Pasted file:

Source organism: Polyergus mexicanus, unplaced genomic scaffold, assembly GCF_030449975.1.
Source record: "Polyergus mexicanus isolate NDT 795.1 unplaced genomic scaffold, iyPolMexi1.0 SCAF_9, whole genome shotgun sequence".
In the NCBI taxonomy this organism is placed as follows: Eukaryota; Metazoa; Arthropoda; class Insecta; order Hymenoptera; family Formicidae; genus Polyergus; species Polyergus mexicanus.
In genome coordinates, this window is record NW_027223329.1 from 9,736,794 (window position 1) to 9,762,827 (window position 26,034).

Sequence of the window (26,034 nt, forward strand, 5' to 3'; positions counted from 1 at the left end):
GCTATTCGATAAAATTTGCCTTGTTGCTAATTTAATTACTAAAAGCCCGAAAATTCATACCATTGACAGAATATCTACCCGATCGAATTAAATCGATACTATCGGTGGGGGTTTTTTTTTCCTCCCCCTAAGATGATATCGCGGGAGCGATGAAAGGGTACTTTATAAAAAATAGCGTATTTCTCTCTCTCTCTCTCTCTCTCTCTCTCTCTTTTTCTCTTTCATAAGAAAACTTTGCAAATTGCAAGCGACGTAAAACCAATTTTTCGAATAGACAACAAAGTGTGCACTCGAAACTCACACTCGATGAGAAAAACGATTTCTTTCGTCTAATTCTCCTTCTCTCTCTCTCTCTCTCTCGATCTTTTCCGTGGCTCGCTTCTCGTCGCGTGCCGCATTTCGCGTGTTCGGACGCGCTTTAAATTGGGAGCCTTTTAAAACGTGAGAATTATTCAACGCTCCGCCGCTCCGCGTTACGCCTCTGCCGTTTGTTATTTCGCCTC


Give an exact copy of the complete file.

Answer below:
Source organism: Polyergus mexicanus, unplaced genomic scaffold, assembly GCF_030449975.1.
Source record: "Polyergus mexicanus isolate NDT 795.1 unplaced genomic scaffold, iyPolMexi1.0 SCAF_9, whole genome shotgun sequence".
In the NCBI taxonomy this organism is placed as follows: Eukaryota; Metazoa; Arthropoda; class Insecta; order Hymenoptera; family Formicidae; genus Polyergus; species Polyergus mexicanus.
In genome coordinates, this window is record NW_027223329.1 from 9,736,794 (window position 1) to 9,762,827 (window position 26,034).

Sequence of the window (26,034 nt, forward strand, 5' to 3'; positions counted from 1 at the left end):
GCTATTCGATAAAATTTGCCTTGTTGCTAATTTAATTACTAAAAGCCCGAAAATTCATACCATTGACAGAATATCTACCCGATCGAATTAAATCGATACTATCGGTGGGGGTTTTTTTTTCCTCCCCCTAAGATGATATCGCGGGAGCGATGAAAGGGTACTTTATAAAAAATAGCGTATTTCTCTCTCTCTCTCTCTCTCTCTCTCTCTCTTTTTCTCTTTCATAAGAAAACTTTGCAAATTGCAAGCGACGTAAAACCAATTTTTCGAATAGACAACAAAGTGTGCACTCGAAACTCACACTCGATGAGAAAAACGATTTCTTTCGTCTAATTCTCCTTCTCTCTCTCTCTCTCTCTCGATCTTTTCCGTGGCTCGCTTCTCGTCGCGTGCCGCATTTCGCGTGTTCGGACGCGCTTTAAATTGGGAGCCTTTTAAAACGTGAGAATTATTCAACGCTCCGCCGCTCCGCGTTACGCCTCTGCCGTTTGTTATTTCGCCTC